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Ethical guidelines on the use of assisted reproductive technology in clinical practice and research: information issues

Ethical guidelines on the use of assisted reproductive technology in clinical practice and research: information issues

Published on November 13, 2017 by Bill Madden

As first published in the Australian Health Law Bulletin, October 2017, p 156 – 158

Abstract

2017 saw the release of revised Australian ethical guidelines on the use of assisted reproductive technology (ART) in both clinical practice and in research. This article focuses on some information provision issues addressed in the guidelines, which appear far wider than the expectations of the common law.

Through the work of the Australian Health Ethics Committee (AHEC), the National Health and Medical Research Council (NHMRC) develops health advice and provides a framework for ethical behaviour in health care and in the conduct of medical research. Earlier in 2017, the NHMRC released the revised Ethical Guidelines on the Use of Assisted Reproductive Technology in Clinical Practice and Research[1] (the ART Ethical Guide­ lines), having first issued ethical guidelines some 35 years ago in 1982. The increasing significance of such guidelines is highlighted by the introductory observation that “1 in 25 individuals who gave birth in Australia in 2012 [used] some form of ART to do so”.[2]

The NHMRC observes that many aspects of clinical practice in ART raise ethical issues. Accordingly, the new ART Ethical Guidelines cover activities including:

  • fertility preservation;
  • the posthumous use of gametes;
  • surrogacy;
  • donor conception; sex selection; and
  • pre-implantation genetic diagnosis.

The ART Ethical Guidelines exists against a legislative framework at the Commonwealth level[3] and in some Australian states.[4] It was at around the same time as the release of the ART Ethical Guidelines that a report on the South Australian legislative regime was released, entitled the Report on the Review of the Assisted Reproductive Treatment Act 1988 (SA) by Dr Sonia Allan.[5]

This article focuses on some of the consent/information provision requirements addressed in Pt B (Ch 4) of the guidelines, which appear far wider than the expectations of the common law.

Consent elements

In the introductory part of the ART Ethical Guide­ lines,[6] consent issues are described in a level of detail going well beyond the traditional legal expectations of material risk and information disclosure in Rogers v Whitaker.[7] The ART Ethical Guidelines expects much more than appears to have been expected by the courts, in cases such as Morocz v Marshman [8] where Harrison J addressed the surgeon’s own history and experience[9] and the concept of a therapeutic veto.[10]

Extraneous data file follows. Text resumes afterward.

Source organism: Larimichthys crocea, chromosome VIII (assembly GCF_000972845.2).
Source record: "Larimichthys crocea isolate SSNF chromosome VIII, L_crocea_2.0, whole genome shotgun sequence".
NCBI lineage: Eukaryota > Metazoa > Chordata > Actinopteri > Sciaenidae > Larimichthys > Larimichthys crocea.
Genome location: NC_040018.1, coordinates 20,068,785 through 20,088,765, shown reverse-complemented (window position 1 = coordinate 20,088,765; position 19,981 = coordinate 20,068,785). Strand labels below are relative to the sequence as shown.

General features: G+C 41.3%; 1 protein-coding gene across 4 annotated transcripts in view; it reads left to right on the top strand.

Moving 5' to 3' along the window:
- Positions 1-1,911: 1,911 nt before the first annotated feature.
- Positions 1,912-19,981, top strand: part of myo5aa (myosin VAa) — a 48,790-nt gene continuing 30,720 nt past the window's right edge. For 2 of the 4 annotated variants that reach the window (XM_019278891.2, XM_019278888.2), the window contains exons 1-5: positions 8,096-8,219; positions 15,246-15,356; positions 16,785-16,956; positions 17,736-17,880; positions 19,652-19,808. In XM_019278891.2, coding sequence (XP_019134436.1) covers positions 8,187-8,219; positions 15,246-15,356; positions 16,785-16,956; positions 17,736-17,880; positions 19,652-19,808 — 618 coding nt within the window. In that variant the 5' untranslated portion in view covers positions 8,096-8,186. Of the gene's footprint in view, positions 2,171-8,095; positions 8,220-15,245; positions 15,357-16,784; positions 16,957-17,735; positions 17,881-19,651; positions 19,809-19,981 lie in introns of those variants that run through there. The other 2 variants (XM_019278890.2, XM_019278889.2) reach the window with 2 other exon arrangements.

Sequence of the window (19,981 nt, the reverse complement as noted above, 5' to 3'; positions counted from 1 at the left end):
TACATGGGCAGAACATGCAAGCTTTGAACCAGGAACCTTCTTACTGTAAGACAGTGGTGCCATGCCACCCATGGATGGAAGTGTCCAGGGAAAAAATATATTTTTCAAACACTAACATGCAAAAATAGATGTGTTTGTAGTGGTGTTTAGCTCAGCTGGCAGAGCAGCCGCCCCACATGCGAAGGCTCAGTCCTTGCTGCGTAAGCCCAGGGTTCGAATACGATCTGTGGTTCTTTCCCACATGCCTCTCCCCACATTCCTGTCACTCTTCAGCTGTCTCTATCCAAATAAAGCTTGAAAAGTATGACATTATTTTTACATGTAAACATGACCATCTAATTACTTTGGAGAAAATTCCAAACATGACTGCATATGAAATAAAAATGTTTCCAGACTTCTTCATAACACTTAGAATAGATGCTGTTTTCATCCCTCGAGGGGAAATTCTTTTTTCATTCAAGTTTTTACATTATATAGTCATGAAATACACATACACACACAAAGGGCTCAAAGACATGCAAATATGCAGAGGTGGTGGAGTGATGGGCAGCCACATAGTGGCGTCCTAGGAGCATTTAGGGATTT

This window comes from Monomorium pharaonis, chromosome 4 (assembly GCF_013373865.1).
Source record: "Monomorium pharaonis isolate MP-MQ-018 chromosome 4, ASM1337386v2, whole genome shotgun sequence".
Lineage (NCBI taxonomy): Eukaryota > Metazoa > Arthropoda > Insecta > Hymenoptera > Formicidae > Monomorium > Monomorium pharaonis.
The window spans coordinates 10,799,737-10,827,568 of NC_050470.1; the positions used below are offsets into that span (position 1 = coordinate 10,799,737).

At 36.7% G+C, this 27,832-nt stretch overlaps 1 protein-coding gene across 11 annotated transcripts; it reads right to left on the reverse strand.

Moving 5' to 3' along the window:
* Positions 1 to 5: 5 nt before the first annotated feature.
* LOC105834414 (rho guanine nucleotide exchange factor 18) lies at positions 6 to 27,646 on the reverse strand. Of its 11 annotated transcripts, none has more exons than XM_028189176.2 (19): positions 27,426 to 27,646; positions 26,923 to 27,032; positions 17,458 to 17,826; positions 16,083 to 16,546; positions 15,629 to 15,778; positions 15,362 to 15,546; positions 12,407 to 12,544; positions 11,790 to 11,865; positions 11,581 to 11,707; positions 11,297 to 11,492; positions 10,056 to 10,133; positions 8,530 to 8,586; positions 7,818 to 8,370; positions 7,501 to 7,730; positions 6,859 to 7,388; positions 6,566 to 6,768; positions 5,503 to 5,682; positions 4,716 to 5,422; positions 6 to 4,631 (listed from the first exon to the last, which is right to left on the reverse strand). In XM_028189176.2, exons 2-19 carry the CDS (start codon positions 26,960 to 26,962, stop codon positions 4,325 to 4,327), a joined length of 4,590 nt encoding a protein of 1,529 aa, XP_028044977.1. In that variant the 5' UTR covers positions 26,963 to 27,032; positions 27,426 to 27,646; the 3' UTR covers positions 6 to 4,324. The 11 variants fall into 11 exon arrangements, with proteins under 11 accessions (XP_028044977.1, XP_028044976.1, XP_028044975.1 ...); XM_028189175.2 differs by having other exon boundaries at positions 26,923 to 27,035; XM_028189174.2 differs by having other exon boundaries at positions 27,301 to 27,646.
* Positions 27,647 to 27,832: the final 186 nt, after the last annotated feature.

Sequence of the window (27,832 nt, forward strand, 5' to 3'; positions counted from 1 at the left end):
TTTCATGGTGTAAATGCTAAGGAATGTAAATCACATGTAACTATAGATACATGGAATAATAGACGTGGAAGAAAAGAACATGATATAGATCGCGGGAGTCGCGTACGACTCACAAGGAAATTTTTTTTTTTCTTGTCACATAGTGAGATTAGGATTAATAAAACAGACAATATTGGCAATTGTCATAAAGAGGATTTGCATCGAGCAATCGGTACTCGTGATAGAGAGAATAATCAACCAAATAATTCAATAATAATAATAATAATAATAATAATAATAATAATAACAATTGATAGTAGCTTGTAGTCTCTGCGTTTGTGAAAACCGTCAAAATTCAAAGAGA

Matters required by the ART Ethical Guidelines to be addressed extend far beyond material risks. They include:

  • the options for the use or discard of gametes or embryos (including options that are legal but may not be offered at the particular clinic);
  • whether the proposed procedure or treatment is accepted practice or an innovative practice;[11]
  • the experience of the clinic and the clinician with the procedure, including any clinically relevant outcomes and success rates;[12]
  • an explanation that certain procedures may be undertaken by persons other than the individual’s or couple’s treating clinician; [13] and
  • whether any training activities are intended to be conducted in the course of the treatment.

Explanation is required of all costs involved for relevant parties along with the clinic’s privacy and record keeping policies, including an explanation of any mandatory uses or reporting of data and options for participation in a current research study or any possibility of future requests for participation in research studies.

Donor information

The ART Ethical Guidelines require[14] recipients of donated gametes or embryos to be allowed access to information about gamete donors including medical history, family history and any existing genetic test results that are relevant to the future health of the person who would be born. They also require details of the physical characteristics of the gamete donor and the number, age and sex of persons already born from the gametes provided by the same gamete donor and the number of families involved.

Conflicts of interest

It is noteworthy that the ART Ethical Guidelines emphasise that the safety and wellbeing of patients should take priority over the commercial, financial, personal or other interests of the clinic or clinician. With that in mind, an obligation is placed on clinics to ensure (and to document) that the clinical team discloses any interests, including any commercial, financial or personal interests relating to the services provided or any treatment or procedure recommended by the treating clinicians.[15]